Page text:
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Four acres of the rented land have been divided into 1-acre pints, upon which Is to be carried on a four-year crop-rotation demonstration. The idea in this is that not only shall the plats be large enough to be cultivated with two-horse implements, like the fields of a farm, but that there shall be measured equal tracts which may be used as a basis to compare the results at the school with the results obtained by the boys in the agricultural course who are members of the boys' corn club and with those of farmers in the community who are carrying on cooperative demonstrations. The other 4 acres of rented land will be devoted to pasture demonstrations. One-half of the field will be seeded for permanent pasture. The other half will be used to show how, by proper selection of cereals, clovers, and grasses, good pasture may be obtained for nearly all seasons of the year.

INSTRUCTIONAL WORK OF THE SCHOOL.

The fundamental purpose of the Farragut School is to give country boys and girls the best possible preparation for the duties and opportunities of rural life and citizenship. There are three four-year courses of study offered—a Latin course, an English and science course, and an agricultural course. This last course includes manual training, and the girls may substitute domestic economy for part of the agriculture. The courses are elective. Ninety per cent of the students are in the agricultural course. This course, as printed in the school catalogue, is given below. The other courses do not differ materially from this, except that the agriculture, domestic science, and manual training are omitted and the regular academic subjects given instead. The English and science course contains a course in general agriculture the second year. The Latin course includes four years of Latin and two of German.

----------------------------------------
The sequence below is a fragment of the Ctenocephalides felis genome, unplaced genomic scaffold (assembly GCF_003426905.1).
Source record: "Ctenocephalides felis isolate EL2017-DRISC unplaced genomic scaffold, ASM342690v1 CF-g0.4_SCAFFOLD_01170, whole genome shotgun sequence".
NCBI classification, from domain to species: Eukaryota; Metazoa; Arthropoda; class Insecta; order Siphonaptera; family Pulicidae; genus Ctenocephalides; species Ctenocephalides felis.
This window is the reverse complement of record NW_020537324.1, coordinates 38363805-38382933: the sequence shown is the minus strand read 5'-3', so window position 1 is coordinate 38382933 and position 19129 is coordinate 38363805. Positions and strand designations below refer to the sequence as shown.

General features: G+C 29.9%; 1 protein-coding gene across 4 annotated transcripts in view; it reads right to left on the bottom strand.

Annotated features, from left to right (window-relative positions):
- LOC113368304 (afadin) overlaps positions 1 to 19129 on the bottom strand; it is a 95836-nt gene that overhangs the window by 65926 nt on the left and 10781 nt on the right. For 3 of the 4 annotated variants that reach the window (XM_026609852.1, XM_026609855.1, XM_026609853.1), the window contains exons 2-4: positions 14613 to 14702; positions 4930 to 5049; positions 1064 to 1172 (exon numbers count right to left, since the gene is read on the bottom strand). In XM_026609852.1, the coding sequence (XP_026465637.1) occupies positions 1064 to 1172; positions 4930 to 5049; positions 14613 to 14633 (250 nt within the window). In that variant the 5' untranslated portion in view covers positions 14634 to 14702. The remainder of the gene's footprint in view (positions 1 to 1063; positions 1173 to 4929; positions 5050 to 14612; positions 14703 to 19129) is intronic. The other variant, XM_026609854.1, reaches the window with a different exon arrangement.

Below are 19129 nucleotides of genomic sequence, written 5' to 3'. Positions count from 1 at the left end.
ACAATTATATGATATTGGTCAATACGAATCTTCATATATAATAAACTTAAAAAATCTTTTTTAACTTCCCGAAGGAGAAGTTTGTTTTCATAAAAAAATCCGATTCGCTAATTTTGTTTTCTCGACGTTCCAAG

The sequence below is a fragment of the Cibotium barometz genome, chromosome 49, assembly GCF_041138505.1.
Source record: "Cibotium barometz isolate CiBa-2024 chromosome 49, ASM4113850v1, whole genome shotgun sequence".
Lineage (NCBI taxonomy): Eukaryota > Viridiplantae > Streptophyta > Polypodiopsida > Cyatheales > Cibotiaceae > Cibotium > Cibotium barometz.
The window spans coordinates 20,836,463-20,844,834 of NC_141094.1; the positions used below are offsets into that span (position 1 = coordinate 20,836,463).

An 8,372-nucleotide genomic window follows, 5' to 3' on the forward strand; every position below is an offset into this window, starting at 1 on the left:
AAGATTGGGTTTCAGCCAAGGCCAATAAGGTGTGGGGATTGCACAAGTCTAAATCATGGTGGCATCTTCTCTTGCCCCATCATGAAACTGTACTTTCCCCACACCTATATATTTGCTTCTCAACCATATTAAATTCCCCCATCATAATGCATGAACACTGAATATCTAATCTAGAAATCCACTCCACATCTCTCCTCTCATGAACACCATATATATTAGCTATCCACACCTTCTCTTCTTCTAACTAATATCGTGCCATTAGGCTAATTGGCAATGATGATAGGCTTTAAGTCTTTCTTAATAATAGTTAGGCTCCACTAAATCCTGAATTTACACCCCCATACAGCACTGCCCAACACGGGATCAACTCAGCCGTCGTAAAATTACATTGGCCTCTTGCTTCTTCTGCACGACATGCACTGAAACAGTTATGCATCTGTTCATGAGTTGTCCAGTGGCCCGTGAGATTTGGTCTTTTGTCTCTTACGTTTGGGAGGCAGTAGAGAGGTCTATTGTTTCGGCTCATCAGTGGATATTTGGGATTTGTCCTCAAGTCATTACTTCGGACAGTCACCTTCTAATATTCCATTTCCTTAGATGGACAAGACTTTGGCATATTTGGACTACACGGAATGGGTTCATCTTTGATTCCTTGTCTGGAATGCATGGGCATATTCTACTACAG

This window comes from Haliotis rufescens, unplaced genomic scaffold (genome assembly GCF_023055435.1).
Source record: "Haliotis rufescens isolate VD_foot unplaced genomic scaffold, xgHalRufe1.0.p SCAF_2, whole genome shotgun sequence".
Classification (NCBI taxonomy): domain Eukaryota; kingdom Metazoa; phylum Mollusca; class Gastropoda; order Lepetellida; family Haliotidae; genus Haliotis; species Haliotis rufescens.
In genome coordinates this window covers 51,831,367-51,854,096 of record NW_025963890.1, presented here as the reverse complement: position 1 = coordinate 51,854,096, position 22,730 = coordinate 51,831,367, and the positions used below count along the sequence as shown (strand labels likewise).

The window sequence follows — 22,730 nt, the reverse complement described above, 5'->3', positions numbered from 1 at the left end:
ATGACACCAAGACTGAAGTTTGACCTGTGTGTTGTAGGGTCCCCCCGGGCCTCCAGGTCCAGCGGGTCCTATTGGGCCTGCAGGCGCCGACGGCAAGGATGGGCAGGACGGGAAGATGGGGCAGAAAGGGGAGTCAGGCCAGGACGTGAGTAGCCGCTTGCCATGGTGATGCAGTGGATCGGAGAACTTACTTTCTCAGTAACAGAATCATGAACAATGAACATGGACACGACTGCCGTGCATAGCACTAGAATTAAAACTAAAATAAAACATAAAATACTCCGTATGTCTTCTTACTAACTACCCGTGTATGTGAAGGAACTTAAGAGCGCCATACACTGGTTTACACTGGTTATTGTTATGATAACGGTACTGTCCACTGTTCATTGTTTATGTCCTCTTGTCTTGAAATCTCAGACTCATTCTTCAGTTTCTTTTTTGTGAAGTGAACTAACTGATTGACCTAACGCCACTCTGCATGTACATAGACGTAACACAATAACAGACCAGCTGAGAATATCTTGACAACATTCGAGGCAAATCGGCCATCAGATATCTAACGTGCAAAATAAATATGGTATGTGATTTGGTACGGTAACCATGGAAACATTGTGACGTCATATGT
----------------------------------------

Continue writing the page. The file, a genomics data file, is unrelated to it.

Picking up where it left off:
Manual Training, Agriculture, And Home Economics Course.
(Periods per week.)
FIRST YEAR.

First term.

1 Mathematics—High school arith

metic 5

2 English—(a) Grammar 4

(b) Composition 1

3 Agriculture, manual training, or

home economics 5

4 Science—Botany 55

5 Exercises—(a) Drawing 2

(b) Vocal music 2

(c) Writing 1

6 Spelling 5

Second term.

1 Mathematics—High school alge

bra 5

2 English—(a) Grammar 2

(b) Literature 2

(c) Composition 1

3 Agriculture, manual training, or

home economics 5

4 Science—Zoology 0

5 Exercises—(a) Drawing 2

(b) Vocal music 2

(c) Writing 1

6 Spelling 5 SECOND YEAR.

1 Mathematics—High school alge

bra 5

2 English—(a) Rhetoric 2

(b) Literature 2

(c) Composition I

3 Agriculture, manual training, or

home economics 5

4 Science—Physiology 5

5 Exercises—(a) Drawing 2

(b) Vocal music 2

(c) Writing 1

6 Spelling 5

1 Mathematics—Plane geometry-— 5

2 English—(a) Rhetoric 2

(b) Literature 2

(c) Composition 1

3 General history or German—5

4 Science—Physics 5

5 Exercises—(a) Drawing 3

(b) Vocal music 2

0 Spelling 5

1 Mathematics—Solid geometry — 5

2 English—(a) Literature 4

(b) Composition 1

3 American history or German 5

4 Science—Chemistry 5

5 Exercises—(a) Drawing 3

(b) Vocal music 2

6 Spelling 5

1 Mathematics—High school alge

bra 5

2 English—(a) Rhetoric 2

(b) Literature 2

(c) Composition 1

3 Agriculture, manual training, or

home economics 5

4 Science—Physical geography 5

5 Exercises—(a) Drawing 2

(b) Vocal music 2

(c) Writing 1

6 Spelling 5

1 Mathematics—Plane geometry— 5

2 English—(a) Rhetoric 2

(b) Literature 2

(c) Composition 1

3 General history or German 5

4 Science—(a) Physics of agricul

ture 3

(b) State geology 2

5 Exercises—(a) Drawing 3

(b) Vocal music 2

6 Spelling 5

1 Mathematics—Plane trigonome

etry and surveying 5

2 English—(a) Literature 4

(b) Composition 1

3 American history and civil gov

ernment or German 5

4 Science—Chemistry of agricul

ture 5

5 Exercises—(a) Drawing 3

(b) Vocal music 2

6 Spelling 5

THIRD YEAR.

FOURTH YEAR.

During the first year the boys have agriculture three times a week and manual training two double periods a week. The girls have the same work in agriculture, and home economics in place of the manual training. The first-year agricultural work is somewhat general in its character, and is made of interest to both boys and girls. The girls find ample opportunities to make use of their knowledge of agriculture, as practically all of them become farmers' wives. Many of them teach in country schools and find many opportunities to use their agriculture in their teaching work. One of the greatest values of these courses for girls, according to the principal of the school, will be the inspiration and stimulus for agricultural pursuits given to boys and girls of the next generation by educated mothers who understand the principles of agriculture and who have real sympathy for country life. An outline of the agricultural courses of the first and second years is as follows.